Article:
Wednesday, April 10, 2013

Maggie and me

OK, I can hold off no longer. I will have to join the crowd of people compelled to say their thing about Margaret Thatcher. If Oscar Wilde was right that the only thing worse than being talked about was not being talked about, the Lady's life has been a triumph.

For someone of my age, MT loomed large over those delicate years of transition from childhood to adulthood. She was elected shortly after I'd started secondary school, and deposed shortly after I'd started my PhD. Margaret Thatcher changed my life in a sense - if it wasn't for my Dad yelling in apoplexy in front of the TV news every night as I started to become aware of life outside my street and my school, I may not have taken the interest in politics that ultimately led to me making my living teaching and writing about it. I'm sure I'm not the only one in my generation to be fully aware of how Margaret Thatcher's politics made a difference to how my life has panned out.

For the upwardly mobile classes, Thatcherism meant new opportunities to get rich, and many people of similar backgrounds to mine (lower middle/upper working class, state school, in a relatively prosperous area) have done pretty well, even without becoming bankers. So have I, by any reasonable metric. For those without the resources and access to opportunities, it meant a much worse life than their parents had had. The irony is that the social mobility people like me have enjoyed was in part the result of the social settlement Thatcher set out to destroy, and was therefore denied to those that came after. For many people in Britain now, social mobility is an aspiration but a practical impossibility. If you want to know why the lady polarizes opinion so much, the answer is not difficult to figure out.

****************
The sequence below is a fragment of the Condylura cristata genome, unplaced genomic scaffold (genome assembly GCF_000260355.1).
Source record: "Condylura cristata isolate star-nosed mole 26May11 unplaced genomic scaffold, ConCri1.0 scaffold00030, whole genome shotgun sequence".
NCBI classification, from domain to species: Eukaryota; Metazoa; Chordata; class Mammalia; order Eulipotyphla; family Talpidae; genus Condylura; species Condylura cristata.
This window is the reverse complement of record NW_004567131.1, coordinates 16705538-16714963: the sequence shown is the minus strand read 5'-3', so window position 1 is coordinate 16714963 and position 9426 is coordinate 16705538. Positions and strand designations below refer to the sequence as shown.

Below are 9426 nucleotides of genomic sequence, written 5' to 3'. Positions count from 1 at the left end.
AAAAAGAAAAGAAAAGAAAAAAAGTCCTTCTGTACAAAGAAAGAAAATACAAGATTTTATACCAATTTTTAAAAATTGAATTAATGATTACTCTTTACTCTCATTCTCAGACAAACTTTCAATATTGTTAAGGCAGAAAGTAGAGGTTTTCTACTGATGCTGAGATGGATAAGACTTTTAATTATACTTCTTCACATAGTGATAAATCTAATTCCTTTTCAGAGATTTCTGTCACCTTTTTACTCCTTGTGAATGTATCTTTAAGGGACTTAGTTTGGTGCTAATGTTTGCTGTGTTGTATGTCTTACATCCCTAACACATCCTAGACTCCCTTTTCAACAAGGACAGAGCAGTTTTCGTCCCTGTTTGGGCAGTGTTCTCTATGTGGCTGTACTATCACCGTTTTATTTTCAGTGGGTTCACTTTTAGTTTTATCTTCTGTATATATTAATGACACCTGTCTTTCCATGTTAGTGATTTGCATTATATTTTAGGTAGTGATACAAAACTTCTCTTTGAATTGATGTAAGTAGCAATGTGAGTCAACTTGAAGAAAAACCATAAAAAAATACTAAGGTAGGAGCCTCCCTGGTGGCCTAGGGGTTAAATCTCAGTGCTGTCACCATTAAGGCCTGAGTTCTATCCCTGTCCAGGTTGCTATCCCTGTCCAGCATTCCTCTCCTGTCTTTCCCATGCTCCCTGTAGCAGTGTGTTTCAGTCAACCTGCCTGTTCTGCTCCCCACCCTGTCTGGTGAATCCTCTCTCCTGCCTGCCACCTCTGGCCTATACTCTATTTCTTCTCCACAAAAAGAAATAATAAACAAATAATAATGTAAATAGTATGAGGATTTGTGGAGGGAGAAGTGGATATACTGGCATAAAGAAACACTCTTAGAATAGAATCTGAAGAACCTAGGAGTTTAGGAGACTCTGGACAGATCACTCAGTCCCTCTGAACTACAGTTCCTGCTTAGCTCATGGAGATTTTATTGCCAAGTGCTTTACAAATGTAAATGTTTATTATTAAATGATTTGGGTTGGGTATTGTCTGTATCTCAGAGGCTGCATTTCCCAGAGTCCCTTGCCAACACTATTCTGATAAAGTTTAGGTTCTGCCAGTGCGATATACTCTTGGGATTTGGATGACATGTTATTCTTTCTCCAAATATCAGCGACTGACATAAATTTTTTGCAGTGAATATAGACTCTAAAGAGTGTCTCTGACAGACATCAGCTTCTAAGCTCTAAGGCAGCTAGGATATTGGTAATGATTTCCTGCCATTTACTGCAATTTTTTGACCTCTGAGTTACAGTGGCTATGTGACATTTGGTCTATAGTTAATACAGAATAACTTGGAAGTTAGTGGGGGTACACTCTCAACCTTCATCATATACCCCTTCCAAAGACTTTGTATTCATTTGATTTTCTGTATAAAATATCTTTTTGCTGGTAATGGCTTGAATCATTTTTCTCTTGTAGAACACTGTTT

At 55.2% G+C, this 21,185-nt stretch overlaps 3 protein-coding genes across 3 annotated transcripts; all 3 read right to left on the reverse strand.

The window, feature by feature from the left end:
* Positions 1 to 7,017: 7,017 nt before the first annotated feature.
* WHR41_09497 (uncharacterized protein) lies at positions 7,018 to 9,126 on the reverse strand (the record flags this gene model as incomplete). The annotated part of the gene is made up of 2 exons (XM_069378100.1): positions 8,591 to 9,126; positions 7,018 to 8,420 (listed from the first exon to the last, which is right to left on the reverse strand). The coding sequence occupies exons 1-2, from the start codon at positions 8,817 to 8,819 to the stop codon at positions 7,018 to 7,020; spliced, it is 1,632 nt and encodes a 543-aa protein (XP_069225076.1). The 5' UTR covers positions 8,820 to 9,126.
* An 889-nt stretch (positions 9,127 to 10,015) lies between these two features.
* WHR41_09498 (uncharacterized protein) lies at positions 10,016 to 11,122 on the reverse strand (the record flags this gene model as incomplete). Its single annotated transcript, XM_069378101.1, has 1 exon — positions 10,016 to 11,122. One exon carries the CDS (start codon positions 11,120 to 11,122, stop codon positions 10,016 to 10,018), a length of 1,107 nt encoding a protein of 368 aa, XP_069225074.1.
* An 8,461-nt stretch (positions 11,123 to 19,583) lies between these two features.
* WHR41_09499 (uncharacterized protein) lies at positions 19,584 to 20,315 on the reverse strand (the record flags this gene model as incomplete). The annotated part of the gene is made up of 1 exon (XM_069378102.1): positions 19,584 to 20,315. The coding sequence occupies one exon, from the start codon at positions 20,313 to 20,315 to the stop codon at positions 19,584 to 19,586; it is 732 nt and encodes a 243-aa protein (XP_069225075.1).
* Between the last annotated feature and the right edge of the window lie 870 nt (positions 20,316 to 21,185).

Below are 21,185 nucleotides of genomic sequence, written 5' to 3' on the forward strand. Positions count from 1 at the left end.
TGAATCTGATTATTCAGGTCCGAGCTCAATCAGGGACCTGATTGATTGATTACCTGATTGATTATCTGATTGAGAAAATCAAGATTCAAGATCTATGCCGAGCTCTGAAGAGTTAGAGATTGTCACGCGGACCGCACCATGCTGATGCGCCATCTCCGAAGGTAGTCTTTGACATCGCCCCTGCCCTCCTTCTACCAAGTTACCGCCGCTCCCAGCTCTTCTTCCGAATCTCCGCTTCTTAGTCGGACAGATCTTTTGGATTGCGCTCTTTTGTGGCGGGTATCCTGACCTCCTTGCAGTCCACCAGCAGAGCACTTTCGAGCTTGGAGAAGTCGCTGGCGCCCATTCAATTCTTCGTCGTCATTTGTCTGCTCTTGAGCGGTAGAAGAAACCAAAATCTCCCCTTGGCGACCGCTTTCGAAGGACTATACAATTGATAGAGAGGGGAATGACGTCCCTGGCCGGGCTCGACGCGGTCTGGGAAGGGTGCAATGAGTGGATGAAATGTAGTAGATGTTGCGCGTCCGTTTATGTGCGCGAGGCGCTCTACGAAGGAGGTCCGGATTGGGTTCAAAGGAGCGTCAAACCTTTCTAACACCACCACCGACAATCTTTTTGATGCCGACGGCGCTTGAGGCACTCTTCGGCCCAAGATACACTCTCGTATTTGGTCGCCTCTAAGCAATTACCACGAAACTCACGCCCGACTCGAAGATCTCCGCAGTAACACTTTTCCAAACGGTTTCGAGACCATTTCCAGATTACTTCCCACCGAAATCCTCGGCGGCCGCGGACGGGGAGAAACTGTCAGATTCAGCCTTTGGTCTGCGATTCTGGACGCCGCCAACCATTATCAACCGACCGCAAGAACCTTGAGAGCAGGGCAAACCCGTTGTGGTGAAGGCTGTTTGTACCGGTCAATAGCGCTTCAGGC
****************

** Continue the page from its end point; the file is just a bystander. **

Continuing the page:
This contradiction - dangling opportunity in front of people's noses, whilst omitting to mention only a few will get it - is both the secret of Thatcherism's success and the key to overcoming it. The story Thatcher told was an intensely appealing one to many people of low to middling social status. Coming from a family background of mostly middle to low incomes who almost all vote Conservative (out of my two dozen uncles and aunts, barely a couple vote Labour), I think I have an intuition about how this works. They see hard work giving them some reward (usually house price inflation), and are resentful towards those who haven't done so well and require help from the state. Maggie told them: don't feel any responsibility to those who didn't try as hard, you should be able to enjoy the fruits of your labours rather than sharing them out. They fail to make the connection between this self-centred view and the various social problems - crime, failing schools, stagnant real wages, growing costs of social care, traffic - which result from refusal to consider the needs of the collective.

The answer for the left is to develop a discourse which recognizes that people have a right to aspiration, choice, and personal consumption, whilst making clear that collective provision and pooling of resources is indispensable if these rights are to have any meaning. The language of the left has not managed to get away from the rhetorical drone of solidarity, uniform provision, redistribution, even though policy has moved on. We need a way of talking about things that gets us out of the trap of having to defend welfare payments of £60,000 to the Mick Philpotts of this world. That means emphasizing how collective delivery of services and sharing of resources is what allows the maximum number of people to have aspiration, choice, and - yes - cheap stuff. Quite how you do this I haven't yet figured out. I think I'm going to have to learn Swedish.